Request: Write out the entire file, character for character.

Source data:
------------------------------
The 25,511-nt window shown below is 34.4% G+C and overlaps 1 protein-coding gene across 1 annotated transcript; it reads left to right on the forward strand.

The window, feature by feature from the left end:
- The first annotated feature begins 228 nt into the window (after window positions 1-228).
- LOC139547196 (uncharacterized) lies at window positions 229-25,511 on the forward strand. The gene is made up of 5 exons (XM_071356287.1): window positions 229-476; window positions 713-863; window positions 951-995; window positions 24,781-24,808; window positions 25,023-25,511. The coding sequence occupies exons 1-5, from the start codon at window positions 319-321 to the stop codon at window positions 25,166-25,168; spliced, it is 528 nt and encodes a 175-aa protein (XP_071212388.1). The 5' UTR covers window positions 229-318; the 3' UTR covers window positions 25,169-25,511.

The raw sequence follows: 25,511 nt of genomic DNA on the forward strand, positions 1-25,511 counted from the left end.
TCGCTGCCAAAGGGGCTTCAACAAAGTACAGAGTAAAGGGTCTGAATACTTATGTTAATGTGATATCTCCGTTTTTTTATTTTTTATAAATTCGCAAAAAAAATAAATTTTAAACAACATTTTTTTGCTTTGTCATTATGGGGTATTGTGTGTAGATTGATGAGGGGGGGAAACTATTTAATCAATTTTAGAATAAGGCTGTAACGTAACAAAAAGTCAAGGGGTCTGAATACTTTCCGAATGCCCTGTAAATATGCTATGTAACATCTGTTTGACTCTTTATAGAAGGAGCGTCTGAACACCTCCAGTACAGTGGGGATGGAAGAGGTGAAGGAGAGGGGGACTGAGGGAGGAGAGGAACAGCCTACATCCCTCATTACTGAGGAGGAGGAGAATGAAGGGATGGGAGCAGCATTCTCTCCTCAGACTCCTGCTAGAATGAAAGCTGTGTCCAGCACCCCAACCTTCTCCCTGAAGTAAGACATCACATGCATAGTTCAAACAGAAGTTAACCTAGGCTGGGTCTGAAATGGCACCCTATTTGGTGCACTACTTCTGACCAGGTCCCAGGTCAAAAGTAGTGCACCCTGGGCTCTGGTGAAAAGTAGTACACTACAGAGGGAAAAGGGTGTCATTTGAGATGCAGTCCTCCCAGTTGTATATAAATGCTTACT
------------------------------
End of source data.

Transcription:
The 25,511-nt window shown below is 34.4% G+C and overlaps 1 protein-coding gene across 1 annotated transcript; it reads left to right on the forward strand.

The window, feature by feature from the left end:
- The first annotated feature begins 228 nt into the window (after window positions 1-228).
- LOC139547196 (uncharacterized) lies at window positions 229-25,511 on the forward strand. The gene is made up of 5 exons (XM_071356287.1): window positions 229-476; window positions 713-863; window positions 951-995; window positions 24,781-24,808; window positions 25,023-25,511. The coding sequence occupies exons 1-5, from the start codon at window positions 319-321 to the stop codon at window positions 25,166-25,168; spliced, it is 528 nt and encodes a 175-aa protein (XP_071212388.1). The 5' UTR covers window positions 229-318; the 3' UTR covers window positions 25,169-25,511.

The raw sequence follows: 25,511 nt of genomic DNA on the forward strand, positions 1-25,511 counted from the left end.
TCGCTGCCAAAGGGGCTTCAACAAAGTACAGAGTAAAGGGTCTGAATACTTATGTTAATGTGATATCTCCGTTTTTTTATTTTTTATAAATTCGCAAAAAAAATAAATTTTAAACAACATTTTTTTGCTTTGTCATTATGGGGTATTGTGTGTAGATTGATGAGGGGGGGAAACTATTTAATCAATTTTAGAATAAGGCTGTAACGTAACAAAAAGTCAAGGGGTCTGAATACTTTCCGAATGCCCTGTAAATATGCTATGTAACATCTGTTTGACTCTTTATAGAAGGAGCGTCTGAACACCTCCAGTACAGTGGGGATGGAAGAGGTGAAGGAGAGGGGGACTGAGGGAGGAGAGGAACAGCCTACATCCCTCATTACTGAGGAGGAGGAGAATGAAGGGATGGGAGCAGCATTCTCTCCTCAGACTCCTGCTAGAATGAAAGCTGTGTCCAGCACCCCAACCTTCTCCCTGAAGTAAGACATCACATGCATAGTTCAAACAGAAGTTAACCTAGGCTGGGTCTGAAATGGCACCCTATTTGGTGCACTACTTCTGACCAGGTCCCAGGTCAAAAGTAGTGCACCCTGGGCTCTGGTGAAAAGTAGTACACTACAGAGGGAAAAGGGTGTCATTTGAGATGCAGTCCTCCCAGTTGTATATAAATGCTTACT